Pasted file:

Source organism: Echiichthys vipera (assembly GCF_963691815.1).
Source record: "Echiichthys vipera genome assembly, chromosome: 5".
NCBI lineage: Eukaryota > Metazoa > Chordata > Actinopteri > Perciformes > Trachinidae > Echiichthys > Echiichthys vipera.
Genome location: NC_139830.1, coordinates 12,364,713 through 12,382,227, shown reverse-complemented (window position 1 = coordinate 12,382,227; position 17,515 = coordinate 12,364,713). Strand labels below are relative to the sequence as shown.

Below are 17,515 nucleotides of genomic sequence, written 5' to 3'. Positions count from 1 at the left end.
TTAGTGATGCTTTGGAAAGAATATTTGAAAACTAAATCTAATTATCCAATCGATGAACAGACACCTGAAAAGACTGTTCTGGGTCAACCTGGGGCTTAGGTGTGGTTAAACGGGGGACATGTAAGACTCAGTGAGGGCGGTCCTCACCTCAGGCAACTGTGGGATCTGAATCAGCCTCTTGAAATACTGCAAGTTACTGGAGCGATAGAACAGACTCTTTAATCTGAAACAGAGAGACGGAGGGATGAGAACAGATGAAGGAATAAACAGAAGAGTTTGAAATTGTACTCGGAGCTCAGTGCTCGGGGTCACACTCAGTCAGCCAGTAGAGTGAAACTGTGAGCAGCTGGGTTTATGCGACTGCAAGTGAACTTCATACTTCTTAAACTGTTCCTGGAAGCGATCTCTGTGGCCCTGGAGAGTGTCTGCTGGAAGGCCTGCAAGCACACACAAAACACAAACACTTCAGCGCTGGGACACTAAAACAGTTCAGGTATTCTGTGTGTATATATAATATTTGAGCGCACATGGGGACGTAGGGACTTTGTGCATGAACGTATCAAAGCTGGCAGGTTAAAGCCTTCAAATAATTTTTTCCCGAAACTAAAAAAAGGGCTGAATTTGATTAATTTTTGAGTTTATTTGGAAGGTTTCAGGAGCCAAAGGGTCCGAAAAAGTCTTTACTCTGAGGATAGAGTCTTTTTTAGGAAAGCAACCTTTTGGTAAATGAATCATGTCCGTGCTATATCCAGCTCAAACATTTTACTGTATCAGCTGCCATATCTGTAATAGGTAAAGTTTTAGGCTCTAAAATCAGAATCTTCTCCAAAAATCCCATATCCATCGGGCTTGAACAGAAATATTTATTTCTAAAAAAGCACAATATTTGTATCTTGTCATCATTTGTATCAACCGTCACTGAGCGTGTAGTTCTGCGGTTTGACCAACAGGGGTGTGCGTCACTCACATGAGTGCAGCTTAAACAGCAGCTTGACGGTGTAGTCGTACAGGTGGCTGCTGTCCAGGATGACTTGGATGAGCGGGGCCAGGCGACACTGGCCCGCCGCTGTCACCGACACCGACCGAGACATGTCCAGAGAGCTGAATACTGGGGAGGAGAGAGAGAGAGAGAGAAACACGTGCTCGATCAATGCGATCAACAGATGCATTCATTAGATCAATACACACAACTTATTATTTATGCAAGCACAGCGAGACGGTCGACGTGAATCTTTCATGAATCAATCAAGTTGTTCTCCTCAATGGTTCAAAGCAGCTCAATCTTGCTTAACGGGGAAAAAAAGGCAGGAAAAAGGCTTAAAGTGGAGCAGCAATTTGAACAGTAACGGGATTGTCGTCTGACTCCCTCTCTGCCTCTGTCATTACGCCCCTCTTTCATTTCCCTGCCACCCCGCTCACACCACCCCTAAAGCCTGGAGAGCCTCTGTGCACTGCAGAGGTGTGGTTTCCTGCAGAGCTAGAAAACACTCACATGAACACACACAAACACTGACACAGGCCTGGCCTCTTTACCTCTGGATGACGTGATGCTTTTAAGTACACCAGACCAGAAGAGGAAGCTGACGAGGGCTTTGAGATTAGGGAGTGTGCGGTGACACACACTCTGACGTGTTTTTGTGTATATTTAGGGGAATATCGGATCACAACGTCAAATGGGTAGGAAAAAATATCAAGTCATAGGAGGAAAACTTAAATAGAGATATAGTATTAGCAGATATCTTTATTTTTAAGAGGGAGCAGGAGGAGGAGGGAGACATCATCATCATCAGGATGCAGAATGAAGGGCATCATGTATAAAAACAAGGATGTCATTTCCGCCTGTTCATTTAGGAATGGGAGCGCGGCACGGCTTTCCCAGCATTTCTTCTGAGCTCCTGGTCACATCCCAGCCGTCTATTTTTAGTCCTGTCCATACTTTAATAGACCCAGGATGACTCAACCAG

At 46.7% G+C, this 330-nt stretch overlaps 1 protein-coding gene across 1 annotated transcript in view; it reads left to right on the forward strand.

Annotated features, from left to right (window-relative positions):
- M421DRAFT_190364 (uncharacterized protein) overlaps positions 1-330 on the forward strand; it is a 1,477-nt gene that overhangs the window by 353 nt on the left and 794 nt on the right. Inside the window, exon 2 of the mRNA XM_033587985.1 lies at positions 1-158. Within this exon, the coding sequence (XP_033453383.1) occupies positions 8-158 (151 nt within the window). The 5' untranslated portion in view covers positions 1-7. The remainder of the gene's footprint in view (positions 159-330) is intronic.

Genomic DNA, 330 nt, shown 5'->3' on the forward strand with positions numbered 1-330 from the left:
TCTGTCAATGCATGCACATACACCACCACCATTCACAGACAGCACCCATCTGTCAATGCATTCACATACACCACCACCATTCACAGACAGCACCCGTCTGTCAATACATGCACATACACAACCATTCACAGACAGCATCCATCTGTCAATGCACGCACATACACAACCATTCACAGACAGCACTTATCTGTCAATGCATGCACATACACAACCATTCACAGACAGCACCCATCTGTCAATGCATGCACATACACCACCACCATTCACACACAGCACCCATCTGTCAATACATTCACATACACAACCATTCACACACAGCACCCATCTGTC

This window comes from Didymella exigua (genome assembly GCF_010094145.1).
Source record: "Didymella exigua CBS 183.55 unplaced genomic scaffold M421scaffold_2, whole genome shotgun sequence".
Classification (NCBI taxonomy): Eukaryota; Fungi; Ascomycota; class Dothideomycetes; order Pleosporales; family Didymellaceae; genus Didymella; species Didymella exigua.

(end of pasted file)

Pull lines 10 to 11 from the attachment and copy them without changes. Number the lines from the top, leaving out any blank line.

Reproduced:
Genomic DNA, 330 nt, shown 5'->3' on the forward strand with positions numbered 1-330 from the left:
TCTGTCAATGCATGCACATACACCACCACCATTCACAGACAGCACCCATCTGTCAATGCATTCACATACACCACCACCATTCACAGACAGCACCCGTCTGTCAATACATGCACATACACAACCATTCACAGACAGCATCCATCTGTCAATGCACGCACATACACAACCATTCACAGACAGCACTTATCTGTCAATGCATGCACATACACAACCATTCACAGACAGCACCCATCTGTCAATGCATGCACATACACCACCACCATTCACACACAGCACCCATCTGTCAATACATTCACATACACAACCATTCACACACAGCACCCATCTGTC